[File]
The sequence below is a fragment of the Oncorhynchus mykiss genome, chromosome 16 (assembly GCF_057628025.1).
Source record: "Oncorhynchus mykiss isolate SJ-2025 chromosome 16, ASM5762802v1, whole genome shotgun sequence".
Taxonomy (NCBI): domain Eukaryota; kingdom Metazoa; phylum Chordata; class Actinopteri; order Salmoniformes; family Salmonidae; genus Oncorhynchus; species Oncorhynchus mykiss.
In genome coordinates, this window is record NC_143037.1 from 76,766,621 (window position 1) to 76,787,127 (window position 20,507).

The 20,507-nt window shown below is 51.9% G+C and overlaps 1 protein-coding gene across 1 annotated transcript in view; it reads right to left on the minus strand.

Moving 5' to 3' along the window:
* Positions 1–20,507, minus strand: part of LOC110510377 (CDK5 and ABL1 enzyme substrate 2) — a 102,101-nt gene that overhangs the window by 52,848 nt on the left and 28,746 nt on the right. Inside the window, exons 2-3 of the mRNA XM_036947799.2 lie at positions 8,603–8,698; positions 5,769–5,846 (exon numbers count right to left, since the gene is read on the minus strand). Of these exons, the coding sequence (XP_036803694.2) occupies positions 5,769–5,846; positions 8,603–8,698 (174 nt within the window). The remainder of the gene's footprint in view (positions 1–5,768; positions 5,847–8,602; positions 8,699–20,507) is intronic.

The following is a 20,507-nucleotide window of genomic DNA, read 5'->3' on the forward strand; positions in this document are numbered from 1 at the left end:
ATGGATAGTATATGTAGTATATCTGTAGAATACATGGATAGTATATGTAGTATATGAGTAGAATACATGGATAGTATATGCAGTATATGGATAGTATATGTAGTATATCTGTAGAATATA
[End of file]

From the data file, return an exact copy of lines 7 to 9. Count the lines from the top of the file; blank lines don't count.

* Positions 1–20,507, minus strand: part of LOC110510377 (CDK5 and ABL1 enzyme substrate 2) — a 102,101-nt gene that overhangs the window by 52,848 nt on the left and 28,746 nt on the right. Inside the window, exons 2-3 of the mRNA XM_036947799.2 lie at positions 8,603–8,698; positions 5,769–5,846 (exon numbers count right to left, since the gene is read on the minus strand). Of these exons, the coding sequence (XP_036803694.2) occupies positions 5,769–5,846; positions 8,603–8,698 (174 nt within the window). The remainder of the gene's footprint in view (positions 1–5,768; positions 5,847–8,602; positions 8,699–20,507) is intronic.

The following is a 20,507-nucleotide window of genomic DNA, read 5'->3' on the forward strand; positions in this document are numbered from 1 at the left end:
ATGGATAGTATATGTAGTATATCTGTAGAATACATGGATAGTATATGTAGTATATGAGTAGAATACATGGATAGTATATGCAGTATATGGATAGTATATGTAGTATATCTGTAGAATATA